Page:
So far, everyone in my school has failed to explain it to me. This book is everything Flowers for Algernon tries to be (that's not a good thing).
challenging but worth it Jun 3, 2008
As many do, I read this in preparation for tackling Ulysses, in which Stephen Dedalus makes a return appearance. This has been called Joyce's most accessible work, however I found Dubliners faster paced reading personally.
The style of the book changes as the title character matures from a young child to a young man. The part that affected me most was the episode at school where, after he has fallen to immoral ways, a speech is given on Hell that is as riveting and detailed as Dante's Inferno. The fiery pits are described as an abomination across all the senses, where not just pain from sensory touch is there but in smell, sight, taste, hearing - and quite effectively described.
Stephen's subsequent change after confession and struggle to achieve harmony with God is inspiring even given the eventual outcome of that attempt.
The latter part of the book bogs down considerably as it falls into philosophical debates on questions that many a young (and old) person ponders. The ending is hopeful but uncertain.
good intro to joyce May 29, 2008
"marooned"--an utterly wrenching and boundlessly suggestive term to describe the situation of the young artist.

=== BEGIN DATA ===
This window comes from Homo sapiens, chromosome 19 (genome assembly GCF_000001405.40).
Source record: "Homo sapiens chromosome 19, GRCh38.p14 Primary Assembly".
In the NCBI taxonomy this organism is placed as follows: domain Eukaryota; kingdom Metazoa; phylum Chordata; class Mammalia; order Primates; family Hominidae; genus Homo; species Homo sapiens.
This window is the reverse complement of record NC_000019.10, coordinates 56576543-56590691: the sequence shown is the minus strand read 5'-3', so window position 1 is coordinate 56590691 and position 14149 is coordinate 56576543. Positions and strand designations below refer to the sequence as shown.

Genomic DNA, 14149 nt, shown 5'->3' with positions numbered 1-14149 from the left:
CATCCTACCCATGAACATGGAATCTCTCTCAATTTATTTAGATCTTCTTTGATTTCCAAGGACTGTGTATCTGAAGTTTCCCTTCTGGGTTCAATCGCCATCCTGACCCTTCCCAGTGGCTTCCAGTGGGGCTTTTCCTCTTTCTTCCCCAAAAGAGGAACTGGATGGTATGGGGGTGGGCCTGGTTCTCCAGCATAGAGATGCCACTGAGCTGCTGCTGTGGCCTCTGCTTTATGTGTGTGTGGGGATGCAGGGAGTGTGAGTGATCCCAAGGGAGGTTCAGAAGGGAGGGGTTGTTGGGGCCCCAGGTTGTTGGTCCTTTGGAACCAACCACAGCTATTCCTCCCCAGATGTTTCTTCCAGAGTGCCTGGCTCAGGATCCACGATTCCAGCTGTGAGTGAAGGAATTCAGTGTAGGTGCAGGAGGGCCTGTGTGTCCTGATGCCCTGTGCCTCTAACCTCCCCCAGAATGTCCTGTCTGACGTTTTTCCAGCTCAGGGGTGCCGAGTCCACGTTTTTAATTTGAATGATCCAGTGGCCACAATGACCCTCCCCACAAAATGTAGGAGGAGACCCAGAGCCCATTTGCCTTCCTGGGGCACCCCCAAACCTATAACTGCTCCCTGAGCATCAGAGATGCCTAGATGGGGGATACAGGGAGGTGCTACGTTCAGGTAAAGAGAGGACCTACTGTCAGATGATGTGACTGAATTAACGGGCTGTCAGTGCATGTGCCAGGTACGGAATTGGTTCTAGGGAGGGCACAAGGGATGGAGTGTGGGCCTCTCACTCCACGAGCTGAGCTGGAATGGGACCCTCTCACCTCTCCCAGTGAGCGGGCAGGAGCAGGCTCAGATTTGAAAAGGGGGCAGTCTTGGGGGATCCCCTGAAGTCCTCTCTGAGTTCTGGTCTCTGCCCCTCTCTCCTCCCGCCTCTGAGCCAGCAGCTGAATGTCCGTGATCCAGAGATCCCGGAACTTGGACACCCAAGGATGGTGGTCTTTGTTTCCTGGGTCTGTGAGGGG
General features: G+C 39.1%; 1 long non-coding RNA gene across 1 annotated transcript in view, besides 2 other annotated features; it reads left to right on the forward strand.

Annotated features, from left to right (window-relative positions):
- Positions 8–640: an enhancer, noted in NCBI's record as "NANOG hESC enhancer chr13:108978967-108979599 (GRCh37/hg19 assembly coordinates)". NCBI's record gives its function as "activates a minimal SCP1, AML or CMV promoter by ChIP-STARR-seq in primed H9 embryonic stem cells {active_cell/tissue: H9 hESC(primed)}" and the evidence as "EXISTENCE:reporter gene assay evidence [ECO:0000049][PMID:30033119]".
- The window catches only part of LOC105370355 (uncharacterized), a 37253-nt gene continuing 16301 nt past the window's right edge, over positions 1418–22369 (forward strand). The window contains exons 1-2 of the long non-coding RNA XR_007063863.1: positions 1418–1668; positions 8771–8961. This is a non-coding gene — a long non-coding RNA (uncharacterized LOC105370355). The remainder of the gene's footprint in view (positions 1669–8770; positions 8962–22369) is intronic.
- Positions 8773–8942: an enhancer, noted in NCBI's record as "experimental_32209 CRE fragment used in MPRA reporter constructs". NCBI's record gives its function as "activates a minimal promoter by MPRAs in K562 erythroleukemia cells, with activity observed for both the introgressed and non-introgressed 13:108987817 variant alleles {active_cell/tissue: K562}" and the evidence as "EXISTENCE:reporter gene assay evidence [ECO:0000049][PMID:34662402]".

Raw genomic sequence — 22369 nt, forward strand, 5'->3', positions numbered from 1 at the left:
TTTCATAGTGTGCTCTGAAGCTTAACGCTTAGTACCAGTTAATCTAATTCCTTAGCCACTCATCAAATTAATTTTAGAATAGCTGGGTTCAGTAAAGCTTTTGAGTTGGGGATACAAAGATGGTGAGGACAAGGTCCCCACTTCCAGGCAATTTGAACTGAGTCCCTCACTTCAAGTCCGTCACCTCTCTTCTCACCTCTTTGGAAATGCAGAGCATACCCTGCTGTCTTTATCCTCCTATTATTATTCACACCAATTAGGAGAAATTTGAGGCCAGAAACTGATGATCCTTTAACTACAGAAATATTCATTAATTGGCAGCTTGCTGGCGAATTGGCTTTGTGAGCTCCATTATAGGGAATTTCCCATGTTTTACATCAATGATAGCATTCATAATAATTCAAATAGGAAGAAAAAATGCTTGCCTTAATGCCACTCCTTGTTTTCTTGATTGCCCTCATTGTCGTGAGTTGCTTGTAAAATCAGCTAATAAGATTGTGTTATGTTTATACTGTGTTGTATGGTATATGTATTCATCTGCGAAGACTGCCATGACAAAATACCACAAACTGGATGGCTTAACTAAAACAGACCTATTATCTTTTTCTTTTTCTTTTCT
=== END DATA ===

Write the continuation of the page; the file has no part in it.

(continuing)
Up For A Challenge ? May 3, 2008
Joyce lives up to his reputation for being a brilliant yet exceedingly difficult author. In Portrait he gave us a semi-biographical subjective peek into the development of his own thought through the creation of his alter-ego Stephen Dedalus. Short on plot but full of incredibly beautiful phrasing that makes the reader stop and read certain passages a second or even third time to make sure it's fully absorbed, Portrait follows the intellectual, spiritual and social development of young Stephen as he manuevers through family, church, school and friends relying entirely on his own point of view at the time. The most intense section of the novel deals with his spiritual struggle and personally, I've never read a more gripping description of a young soul grappling with these questions. Joyce evolves the style of writing to reflect the subjects growing maturity and the choice of language and the pacing at the end of the book are markedly different from at the beginning. All in all a bit of a tough read but I felt rewarded in the end and am feeling ready to tackle Ulyses next.
A Classic-? Jan 27, 2008
This book contains some of the most horridly tedious prose in the English language. Joyce is known for his stylistic innovations, yet his books go mostly unread because they art monumentally dull. Allegedly, the author could account for every line in his books. Unfortunately, he could not account for how soporific his prose is. This is one of those books that makes people hate literature--even people who like literature.